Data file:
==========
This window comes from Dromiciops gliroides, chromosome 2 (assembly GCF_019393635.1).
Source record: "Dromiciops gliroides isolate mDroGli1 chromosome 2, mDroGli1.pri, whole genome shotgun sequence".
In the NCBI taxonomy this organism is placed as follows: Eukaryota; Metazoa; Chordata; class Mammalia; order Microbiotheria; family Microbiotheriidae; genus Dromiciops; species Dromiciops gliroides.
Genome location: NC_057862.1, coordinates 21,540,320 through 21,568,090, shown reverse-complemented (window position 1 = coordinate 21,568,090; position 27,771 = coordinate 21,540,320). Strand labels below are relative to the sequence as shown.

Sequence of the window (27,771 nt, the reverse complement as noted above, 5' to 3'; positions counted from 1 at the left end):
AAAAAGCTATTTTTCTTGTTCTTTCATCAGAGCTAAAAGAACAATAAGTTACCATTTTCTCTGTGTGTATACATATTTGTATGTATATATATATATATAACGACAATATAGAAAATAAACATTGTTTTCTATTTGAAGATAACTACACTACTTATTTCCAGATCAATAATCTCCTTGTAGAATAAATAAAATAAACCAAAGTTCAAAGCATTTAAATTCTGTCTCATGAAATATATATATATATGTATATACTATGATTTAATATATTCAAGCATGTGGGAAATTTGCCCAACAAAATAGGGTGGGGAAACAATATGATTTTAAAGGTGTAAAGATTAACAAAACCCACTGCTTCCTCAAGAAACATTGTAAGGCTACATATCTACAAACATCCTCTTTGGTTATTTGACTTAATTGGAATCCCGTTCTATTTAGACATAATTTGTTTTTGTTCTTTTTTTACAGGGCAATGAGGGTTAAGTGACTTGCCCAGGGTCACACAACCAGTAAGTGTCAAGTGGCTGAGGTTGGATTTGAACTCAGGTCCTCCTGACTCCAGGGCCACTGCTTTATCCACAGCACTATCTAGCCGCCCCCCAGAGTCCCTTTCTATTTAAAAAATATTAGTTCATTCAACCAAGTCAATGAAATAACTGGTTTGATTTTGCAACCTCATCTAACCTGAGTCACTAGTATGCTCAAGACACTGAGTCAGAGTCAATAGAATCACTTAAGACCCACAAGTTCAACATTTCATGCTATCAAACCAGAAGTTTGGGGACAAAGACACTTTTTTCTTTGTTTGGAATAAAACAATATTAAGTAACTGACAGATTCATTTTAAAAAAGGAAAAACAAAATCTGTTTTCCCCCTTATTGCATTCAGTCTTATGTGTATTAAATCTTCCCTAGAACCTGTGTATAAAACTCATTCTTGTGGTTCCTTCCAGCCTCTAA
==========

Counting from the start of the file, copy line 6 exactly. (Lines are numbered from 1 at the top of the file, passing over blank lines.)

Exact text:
AAAAAGCTATTTTTCTTGTTCTTTCATCAGAGCTAAAAGAACAATAAGTTACCATTTTCTCTGTGTGTATACATATTTGTATGTATATATATATATATAACGACAATATAGAAAATAAACATTGTTTTCTATTTGAAGATAACTACACTACTTATTTCCAGATCAATAATCTCCTTGTAGAATAAATAAAATAAACCAAAGTTCAAAGCATTTAAATTCTGTCTCATGAAATATATATATATATGTATATACTATGATTTAATATATTCAAGCATGTGGGAAATTTGCCCAACAAAATAGGGTGGGGAAACAATATGATTTTAAAGGTGTAAAGATTAACAAAACCCACTGCTTCCTCAAGAAACATTGTAAGGCTACATATCTACAAACATCCTCTTTGGTTATTTGACTTAATTGGAATCCCGTTCTATTTAGACATAATTTGTTTTTGTTCTTTTTTTACAGGGCAATGAGGGTTAAGTGACTTGCCCAGGGTCACACAACCAGTAAGTGTCAAGTGGCTGAGGTTGGATTTGAACTCAGGTCCTCCTGACTCCAGGGCCACTGCTTTATCCACAGCACTATCTAGCCGCCCCCCAGAGTCCCTTTCTATTTAAAAAATATTAGTTCATTCAACCAAGTCAATGAAATAACTGGTTTGATTTTGCAACCTCATCTAACCTGAGTCACTAGTATGCTCAAGACACTGAGTCAGAGTCAATAGAATCACTTAAGACCCACAAGTTCAACATTTCATGCTATCAAACCAGAAGTTTGGGGACAAAGACACTTTTTTCTTTGTTTGGAATAAAACAATATTAAGTAACTGACAGATTCATTTTAAAAAAGGAAAAACAAAATCTGTTTTCCCCCTTATTGCATTCAGTCTTATGTGTATTAAATCTTCCCTAGAACCTGTGTATAAAACTCATTCTTGTGGTTCCTTCCAGCCTCTAA